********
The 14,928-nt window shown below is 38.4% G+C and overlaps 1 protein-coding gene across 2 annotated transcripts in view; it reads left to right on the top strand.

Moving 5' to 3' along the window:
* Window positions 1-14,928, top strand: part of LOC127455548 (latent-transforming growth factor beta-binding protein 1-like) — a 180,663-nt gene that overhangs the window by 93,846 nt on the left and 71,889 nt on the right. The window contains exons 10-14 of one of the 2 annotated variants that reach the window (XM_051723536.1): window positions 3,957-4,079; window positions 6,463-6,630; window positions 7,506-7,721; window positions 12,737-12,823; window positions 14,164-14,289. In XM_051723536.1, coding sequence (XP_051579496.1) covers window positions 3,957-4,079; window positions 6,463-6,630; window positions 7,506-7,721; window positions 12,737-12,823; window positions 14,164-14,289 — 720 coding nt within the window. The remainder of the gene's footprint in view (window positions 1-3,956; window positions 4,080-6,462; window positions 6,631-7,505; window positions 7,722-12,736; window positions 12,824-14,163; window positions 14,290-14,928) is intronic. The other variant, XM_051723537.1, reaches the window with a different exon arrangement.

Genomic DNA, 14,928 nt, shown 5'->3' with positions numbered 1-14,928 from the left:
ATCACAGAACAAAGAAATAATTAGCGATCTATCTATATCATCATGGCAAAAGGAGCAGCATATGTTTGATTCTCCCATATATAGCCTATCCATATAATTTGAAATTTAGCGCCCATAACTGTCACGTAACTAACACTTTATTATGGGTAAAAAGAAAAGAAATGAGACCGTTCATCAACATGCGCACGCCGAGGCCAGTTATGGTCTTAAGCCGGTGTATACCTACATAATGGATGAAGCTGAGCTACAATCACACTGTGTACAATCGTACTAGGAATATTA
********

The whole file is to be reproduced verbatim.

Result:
The 14,928-nt window shown below is 38.4% G+C and overlaps 1 protein-coding gene across 2 annotated transcripts in view; it reads left to right on the top strand.

Moving 5' to 3' along the window:
* Window positions 1-14,928, top strand: part of LOC127455548 (latent-transforming growth factor beta-binding protein 1-like) — a 180,663-nt gene that overhangs the window by 93,846 nt on the left and 71,889 nt on the right. The window contains exons 10-14 of one of the 2 annotated variants that reach the window (XM_051723536.1): window positions 3,957-4,079; window positions 6,463-6,630; window positions 7,506-7,721; window positions 12,737-12,823; window positions 14,164-14,289. In XM_051723536.1, coding sequence (XP_051579496.1) covers window positions 3,957-4,079; window positions 6,463-6,630; window positions 7,506-7,721; window positions 12,737-12,823; window positions 14,164-14,289 — 720 coding nt within the window. The remainder of the gene's footprint in view (window positions 1-3,956; window positions 4,080-6,462; window positions 6,631-7,505; window positions 7,722-12,736; window positions 12,824-14,163; window positions 14,290-14,928) is intronic. The other variant, XM_051723537.1, reaches the window with a different exon arrangement.

Genomic DNA, 14,928 nt, shown 5'->3' with positions numbered 1-14,928 from the left:
ATCACAGAACAAAGAAATAATTAGCGATCTATCTATATCATCATGGCAAAAGGAGCAGCATATGTTTGATTCTCCCATATATAGCCTATCCATATAATTTGAAATTTAGCGCCCATAACTGTCACGTAACTAACACTTTATTATGGGTAAAAAGAAAAGAAATGAGACCGTTCATCAACATGCGCACGCCGAGGCCAGTTATGGTCTTAAGCCGGTGTATACCTACATAATGGATGAAGCTGAGCTACAATCACACTGTGTACAATCGTACTAGGAATATTA